Ask A Doc - Flip Flops

May 22, 2017

StaskoPeterQ: Summer is approaching and I'm looking for help selecting footware. Are flip flops okay on my feet? 

A: Dear Reader:

The summer months present a very active time for most individuals as we exit out of a long New York winter.  In doing so, it is important to remember that shoe gear will prove important for those who perform activities ranging from competitive running to those who walk for exercise or enjoy going to festivals.  Proper shoes will decrease the potential for pain in certain areas of the foot and can prevent injuries that may lead to chronic conditions.  The use of flip flops in the summer can lead to conditions that may cut summer activities short and can lead to further foot and ankle conditions down the road.  In this article I will outline some conditions that flip flops may cause and also give guidance to shoe gear that is comfortable and functional for the summer months.

Flip flops tend to flex and bend causing increased movement to the foot.  This increase movement in the foot will cause an imbalance in the pull of tendons and ligaments.  A very common condition involved with increased flexing and bending is plantar fasciitis which is inflammation of a ligament on the bottom of the foot. The plantar fascia will have increased motion and bowing with too little support. Over long periods of ambulating with the flip flops the ligament will become aggravated.  Even standing for long periods of time will hurt the foot near the heel.  This can become a problem that can be difficult to remedy and may become something that even lasts until after the flip flops have stopped being worn.

The lack of arch support is another key factor in why flip flops can lead to pain.  Without the arch being supported, the tendon that helps support the arch can become irritated and even damaged.  The posterior tibial tendon, which runs along the inside of the foot and ankle, is a very strong tendon.  Once this tendon is irritated it can lead to pain during all activities, even while walking.  Split tears can even occur to this tendon which will need immobilization and the possibility of surgery.  If pain is noted while wearing flip flops along the inside of the foot, immediately get into a good fitting sneaker and even seek out a foot doctor to provide an arch support.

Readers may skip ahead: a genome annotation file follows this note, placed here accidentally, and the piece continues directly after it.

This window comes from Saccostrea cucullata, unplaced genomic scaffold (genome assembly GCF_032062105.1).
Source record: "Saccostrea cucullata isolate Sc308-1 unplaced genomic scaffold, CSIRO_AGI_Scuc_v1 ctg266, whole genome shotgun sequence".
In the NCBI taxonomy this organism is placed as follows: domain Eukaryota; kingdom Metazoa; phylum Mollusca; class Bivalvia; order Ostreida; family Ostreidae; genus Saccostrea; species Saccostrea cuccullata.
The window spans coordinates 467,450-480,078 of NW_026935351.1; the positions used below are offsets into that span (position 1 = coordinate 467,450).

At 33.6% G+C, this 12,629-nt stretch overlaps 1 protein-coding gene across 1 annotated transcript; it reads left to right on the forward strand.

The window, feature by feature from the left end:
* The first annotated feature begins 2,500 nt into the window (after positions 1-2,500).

Cushioning is imperative in ambulation, and this is not provided by flip flops.  Imprints can be often be detected in flip flops from the bottom of the foot.  This causes increased pressure on important areas of the foot, especially in the front of the foot.  The metatarsals can take up much of the weight and pressure, leading to capsulitis which is an inflammation of the joint.  The capsule can be damaged due to the inflammation and the amount of pressure.  Irritation of the nerves to the front of the foot, known as neuromas, can occur.  This common problem will lead to tingling, burning, and the feeling of walking on a pebble.  This again, can be a long recovery and may prevent pain free walking for many months.

Important things to look for in proper shoes gear is the flexibility in the bottom of the shoe.  A shoe that is easy to flex does not have proper support.  A shoe where less twisting is noted is preferable.  A good way to test for this by placing one hand at the tip of the shoe and the other at the heel.  Push your fingers up in the attempts to bend the shoe.  If a lot of pressure is need to bend the shoe, this is a good sign and will provide support.  This thickness of the bottom of the shoe, or the midsole, is important for both athletes and daily walkers. The toe box of the shoe should also not be too narrow. This is located at the front of the shoe.  When purchasing the shoes, make sure that you can wiggle your toes comfortably.

I hope that this information was helpful and that the summer months are enjoyable!

Peter Stasko, DPM, FACFAS
Foot and Ankle